Once you start shooting, there’s only so much you can do with your source material, and if it sucks, not even Christopher Nolan can save it (nor Robin Williams, Hilary Swank, or Al Pacino, though I think the latter may have a bigger name than his skills deserve). In Insomnia, it wasn’t just that they got almost everything about Alaska wrong. The dialogue didn’t even add anything. I could have watched that whole movie on mute the whole time and understood what was happening, figured out what would happen before it happened. The fact that I got out my phone to scroll through social media while Pacino’s character was talking to his partner (Martin Donovan), for example, should tell you all you need to know.

What we should be doing to people who don’t do their research.

So, if you’re writing your screenplay or novel and thinking, “maybe no one will notice,” or “it’ll be good once a great director/editor and some famous actors/readers get their hands on it,” STOP. Go do your research.

(Note: I did just find out Nolan’s Insomnia was a remake of an older Norwegian film, but that means the production team had even LESS of an excuse to produce a bad movie!)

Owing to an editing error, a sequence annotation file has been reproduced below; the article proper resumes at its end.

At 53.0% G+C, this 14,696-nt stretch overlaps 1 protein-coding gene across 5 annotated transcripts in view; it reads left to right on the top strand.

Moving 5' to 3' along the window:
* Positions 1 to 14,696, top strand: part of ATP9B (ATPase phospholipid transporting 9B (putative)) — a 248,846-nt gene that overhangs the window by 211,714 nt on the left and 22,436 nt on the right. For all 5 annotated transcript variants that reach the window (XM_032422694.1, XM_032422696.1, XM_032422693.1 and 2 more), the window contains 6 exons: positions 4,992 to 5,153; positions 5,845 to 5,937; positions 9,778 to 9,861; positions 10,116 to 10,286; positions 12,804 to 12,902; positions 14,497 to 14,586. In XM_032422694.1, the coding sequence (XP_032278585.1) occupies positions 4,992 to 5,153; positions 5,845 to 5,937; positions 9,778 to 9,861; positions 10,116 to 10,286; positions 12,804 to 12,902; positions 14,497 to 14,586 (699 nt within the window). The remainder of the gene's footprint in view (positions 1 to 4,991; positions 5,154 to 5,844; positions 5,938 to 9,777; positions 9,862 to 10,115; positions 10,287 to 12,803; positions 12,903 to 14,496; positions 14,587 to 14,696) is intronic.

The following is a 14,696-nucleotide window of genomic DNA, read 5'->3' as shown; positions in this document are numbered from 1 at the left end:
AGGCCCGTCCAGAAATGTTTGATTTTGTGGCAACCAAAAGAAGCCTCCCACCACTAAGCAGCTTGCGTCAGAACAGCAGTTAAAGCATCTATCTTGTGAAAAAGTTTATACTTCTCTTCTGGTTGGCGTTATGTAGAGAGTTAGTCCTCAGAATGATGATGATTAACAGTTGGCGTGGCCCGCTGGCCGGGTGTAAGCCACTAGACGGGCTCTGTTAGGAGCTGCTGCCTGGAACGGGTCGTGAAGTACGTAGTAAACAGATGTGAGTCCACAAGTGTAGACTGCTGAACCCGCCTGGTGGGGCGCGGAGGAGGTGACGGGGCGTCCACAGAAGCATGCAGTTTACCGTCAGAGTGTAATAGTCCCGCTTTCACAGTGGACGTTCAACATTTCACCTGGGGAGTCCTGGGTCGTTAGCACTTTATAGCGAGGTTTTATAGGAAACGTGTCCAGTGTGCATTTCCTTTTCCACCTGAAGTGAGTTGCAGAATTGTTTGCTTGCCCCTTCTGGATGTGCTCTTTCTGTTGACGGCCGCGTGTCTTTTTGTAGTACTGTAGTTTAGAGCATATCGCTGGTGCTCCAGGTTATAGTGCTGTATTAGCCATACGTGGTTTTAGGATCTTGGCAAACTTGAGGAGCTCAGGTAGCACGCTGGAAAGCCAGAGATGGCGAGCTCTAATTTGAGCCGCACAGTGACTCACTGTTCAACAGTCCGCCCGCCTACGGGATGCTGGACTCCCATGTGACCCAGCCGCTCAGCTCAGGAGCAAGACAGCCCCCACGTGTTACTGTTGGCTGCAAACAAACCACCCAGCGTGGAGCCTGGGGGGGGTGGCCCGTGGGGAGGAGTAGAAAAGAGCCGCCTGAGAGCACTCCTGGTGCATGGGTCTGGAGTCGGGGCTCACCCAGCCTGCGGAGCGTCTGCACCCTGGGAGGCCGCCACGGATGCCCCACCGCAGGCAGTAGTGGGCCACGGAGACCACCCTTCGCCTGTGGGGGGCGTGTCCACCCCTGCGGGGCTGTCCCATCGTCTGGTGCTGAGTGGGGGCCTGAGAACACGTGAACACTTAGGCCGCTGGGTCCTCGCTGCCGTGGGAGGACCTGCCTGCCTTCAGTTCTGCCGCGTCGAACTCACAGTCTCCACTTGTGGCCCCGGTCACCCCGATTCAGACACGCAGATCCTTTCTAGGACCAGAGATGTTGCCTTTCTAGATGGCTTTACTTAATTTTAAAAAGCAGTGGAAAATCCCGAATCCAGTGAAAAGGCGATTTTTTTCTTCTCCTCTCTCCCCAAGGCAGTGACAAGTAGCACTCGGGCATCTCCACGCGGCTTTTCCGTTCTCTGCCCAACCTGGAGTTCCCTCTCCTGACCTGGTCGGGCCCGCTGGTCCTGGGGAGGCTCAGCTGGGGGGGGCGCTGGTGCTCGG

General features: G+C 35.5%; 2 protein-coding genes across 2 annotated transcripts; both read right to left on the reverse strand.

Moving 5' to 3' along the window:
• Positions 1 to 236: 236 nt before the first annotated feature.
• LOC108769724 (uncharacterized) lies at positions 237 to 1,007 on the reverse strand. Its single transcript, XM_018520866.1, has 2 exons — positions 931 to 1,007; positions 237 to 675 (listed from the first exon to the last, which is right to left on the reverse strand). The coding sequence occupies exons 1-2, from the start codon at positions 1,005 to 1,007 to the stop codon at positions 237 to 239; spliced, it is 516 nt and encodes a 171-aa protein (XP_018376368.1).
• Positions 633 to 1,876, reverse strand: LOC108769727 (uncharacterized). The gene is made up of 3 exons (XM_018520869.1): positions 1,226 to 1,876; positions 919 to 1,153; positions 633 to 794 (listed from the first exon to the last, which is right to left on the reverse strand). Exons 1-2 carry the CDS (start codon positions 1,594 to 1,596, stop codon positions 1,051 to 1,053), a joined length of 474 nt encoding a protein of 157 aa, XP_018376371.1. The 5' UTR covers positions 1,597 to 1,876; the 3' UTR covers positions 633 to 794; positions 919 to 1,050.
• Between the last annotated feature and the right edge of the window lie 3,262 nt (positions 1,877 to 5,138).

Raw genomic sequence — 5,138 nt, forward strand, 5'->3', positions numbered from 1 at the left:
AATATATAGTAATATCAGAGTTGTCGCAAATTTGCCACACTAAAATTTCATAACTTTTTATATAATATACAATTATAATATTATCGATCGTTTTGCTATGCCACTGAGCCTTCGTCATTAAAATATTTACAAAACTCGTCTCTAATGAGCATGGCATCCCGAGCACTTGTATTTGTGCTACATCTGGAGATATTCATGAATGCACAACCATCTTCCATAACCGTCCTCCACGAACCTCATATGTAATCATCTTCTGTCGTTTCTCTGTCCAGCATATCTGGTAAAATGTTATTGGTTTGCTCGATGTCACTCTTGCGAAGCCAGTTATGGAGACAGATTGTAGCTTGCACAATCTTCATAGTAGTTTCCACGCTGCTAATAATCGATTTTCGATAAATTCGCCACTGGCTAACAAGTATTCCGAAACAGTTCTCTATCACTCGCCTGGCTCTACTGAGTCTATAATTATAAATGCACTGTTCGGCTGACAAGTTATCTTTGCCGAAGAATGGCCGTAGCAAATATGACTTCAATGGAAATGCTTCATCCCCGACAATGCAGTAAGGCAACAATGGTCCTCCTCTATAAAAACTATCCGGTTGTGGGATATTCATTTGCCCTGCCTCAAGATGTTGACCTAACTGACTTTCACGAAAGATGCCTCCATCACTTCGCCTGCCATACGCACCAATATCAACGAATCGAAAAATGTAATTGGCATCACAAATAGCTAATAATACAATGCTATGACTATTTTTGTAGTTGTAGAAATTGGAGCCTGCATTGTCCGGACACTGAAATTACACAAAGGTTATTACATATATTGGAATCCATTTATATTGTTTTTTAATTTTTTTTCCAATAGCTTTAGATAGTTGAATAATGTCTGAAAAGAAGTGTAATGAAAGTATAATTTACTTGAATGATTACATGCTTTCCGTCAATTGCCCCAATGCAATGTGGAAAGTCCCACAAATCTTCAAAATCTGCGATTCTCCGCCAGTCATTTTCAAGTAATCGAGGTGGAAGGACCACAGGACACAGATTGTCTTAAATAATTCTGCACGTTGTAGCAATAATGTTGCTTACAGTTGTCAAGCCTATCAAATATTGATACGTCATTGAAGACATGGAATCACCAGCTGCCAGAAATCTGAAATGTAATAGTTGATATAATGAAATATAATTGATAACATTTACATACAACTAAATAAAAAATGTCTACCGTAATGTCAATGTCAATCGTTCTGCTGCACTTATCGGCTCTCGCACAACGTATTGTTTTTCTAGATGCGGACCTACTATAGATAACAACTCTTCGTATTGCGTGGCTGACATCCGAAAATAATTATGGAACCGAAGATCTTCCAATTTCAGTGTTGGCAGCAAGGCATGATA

You can’t create something groundbreaking without knowing what you’re breaking away from.

Again, this advice applies in any realm of art, but sometimes it takes a person (i.e. me) multiple times of hearing a certain bit of advice before it really hits home. I think it’s important to remember, while I’m starting out, that it’s OK if my movies come out similar to other movies. Many of the greats cut their teeth on formula, and within that there can still be a lot of freedom and creativity — the people who made Run (and Searching, which is on my ever-growing To-Be-Watched list) say they follow Snyder’s structure to a T every time, and as I’ve pointed out, they make good movies.

If you’re one of those people who thought Memento was boring, you’re wrong.

But then you have people like Nolan who, with Memento (his second feature film) pushed the boundaries of linear storytelling in a way that, to my knowledge, had never been done before. That movie is 20 years old (though I just watched it for the first time a couple weeks ago) and people still talk about it, especially in the film industry. Of course, there are many other iconic movies, and each person has their favorites, but Memento and Inception (another Nolan film) are two that I will never cease to bring up as sources of inspiration.

That said, I have to remind myself that I’m probably not going to be the next Nolan, especially with my first feature. And that’s OK. The important thing is to keep the writing going, and to maintain whatever momentum we have after watching a great movie or reading a solid script as long as we can.

What are your thoughts on screenwriting?